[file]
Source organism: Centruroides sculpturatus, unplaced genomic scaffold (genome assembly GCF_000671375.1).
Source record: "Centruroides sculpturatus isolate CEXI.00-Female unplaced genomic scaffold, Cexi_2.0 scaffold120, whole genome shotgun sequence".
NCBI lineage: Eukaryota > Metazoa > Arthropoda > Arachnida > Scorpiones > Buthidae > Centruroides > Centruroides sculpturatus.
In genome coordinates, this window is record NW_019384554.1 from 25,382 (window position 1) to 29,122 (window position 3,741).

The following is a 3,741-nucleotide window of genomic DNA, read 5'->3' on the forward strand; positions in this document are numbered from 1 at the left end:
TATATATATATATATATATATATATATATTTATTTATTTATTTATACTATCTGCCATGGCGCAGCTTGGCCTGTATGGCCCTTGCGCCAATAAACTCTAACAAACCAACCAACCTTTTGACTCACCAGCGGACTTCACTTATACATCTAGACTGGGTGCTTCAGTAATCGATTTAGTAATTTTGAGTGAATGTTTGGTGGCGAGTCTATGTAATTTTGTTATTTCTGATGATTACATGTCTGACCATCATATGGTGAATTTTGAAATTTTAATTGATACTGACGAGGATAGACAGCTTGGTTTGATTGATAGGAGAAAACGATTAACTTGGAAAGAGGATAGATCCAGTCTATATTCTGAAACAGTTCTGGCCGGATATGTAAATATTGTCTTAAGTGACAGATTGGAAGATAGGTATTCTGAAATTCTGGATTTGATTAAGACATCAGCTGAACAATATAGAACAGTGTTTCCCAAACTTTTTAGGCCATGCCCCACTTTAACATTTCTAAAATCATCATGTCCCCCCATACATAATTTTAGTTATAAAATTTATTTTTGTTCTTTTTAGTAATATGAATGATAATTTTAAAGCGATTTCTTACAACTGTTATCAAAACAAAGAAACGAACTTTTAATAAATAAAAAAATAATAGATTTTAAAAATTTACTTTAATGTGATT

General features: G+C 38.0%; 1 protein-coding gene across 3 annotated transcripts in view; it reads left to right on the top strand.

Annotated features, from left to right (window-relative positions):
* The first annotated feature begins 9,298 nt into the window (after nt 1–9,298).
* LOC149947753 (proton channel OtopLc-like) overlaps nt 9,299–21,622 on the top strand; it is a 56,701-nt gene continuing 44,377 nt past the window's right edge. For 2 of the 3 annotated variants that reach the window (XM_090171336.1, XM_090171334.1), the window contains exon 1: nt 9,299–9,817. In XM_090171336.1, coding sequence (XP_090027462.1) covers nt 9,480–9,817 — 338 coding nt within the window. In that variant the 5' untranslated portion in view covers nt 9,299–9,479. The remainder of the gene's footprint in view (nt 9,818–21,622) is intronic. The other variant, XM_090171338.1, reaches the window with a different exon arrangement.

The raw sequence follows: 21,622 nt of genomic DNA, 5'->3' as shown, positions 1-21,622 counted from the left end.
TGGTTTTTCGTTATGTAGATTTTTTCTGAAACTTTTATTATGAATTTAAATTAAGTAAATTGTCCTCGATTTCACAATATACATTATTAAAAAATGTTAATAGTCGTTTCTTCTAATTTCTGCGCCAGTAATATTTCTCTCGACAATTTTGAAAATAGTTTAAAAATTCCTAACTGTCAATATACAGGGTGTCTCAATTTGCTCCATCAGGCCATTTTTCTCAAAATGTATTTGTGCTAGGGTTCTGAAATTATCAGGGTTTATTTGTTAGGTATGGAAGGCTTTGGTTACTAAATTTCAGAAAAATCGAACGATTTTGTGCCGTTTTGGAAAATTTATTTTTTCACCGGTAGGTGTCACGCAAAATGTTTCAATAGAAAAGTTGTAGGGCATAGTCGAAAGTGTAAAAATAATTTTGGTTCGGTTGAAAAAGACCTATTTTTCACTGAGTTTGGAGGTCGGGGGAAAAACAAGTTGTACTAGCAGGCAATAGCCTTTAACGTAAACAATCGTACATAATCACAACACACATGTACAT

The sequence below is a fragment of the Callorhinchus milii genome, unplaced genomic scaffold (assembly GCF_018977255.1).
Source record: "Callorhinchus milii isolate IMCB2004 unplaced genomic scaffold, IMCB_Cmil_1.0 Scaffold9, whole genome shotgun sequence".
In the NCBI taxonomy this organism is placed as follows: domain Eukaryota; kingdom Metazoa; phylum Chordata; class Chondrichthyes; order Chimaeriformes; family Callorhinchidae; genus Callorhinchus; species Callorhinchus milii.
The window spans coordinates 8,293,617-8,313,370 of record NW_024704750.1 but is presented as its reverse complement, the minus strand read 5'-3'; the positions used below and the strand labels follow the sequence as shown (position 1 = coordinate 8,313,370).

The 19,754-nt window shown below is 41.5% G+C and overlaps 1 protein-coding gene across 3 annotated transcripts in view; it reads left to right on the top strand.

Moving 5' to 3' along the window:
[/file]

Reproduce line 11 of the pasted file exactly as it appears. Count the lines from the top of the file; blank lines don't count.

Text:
The raw sequence follows: 21,622 nt of genomic DNA, 5'->3' as shown, positions 1-21,622 counted from the left end.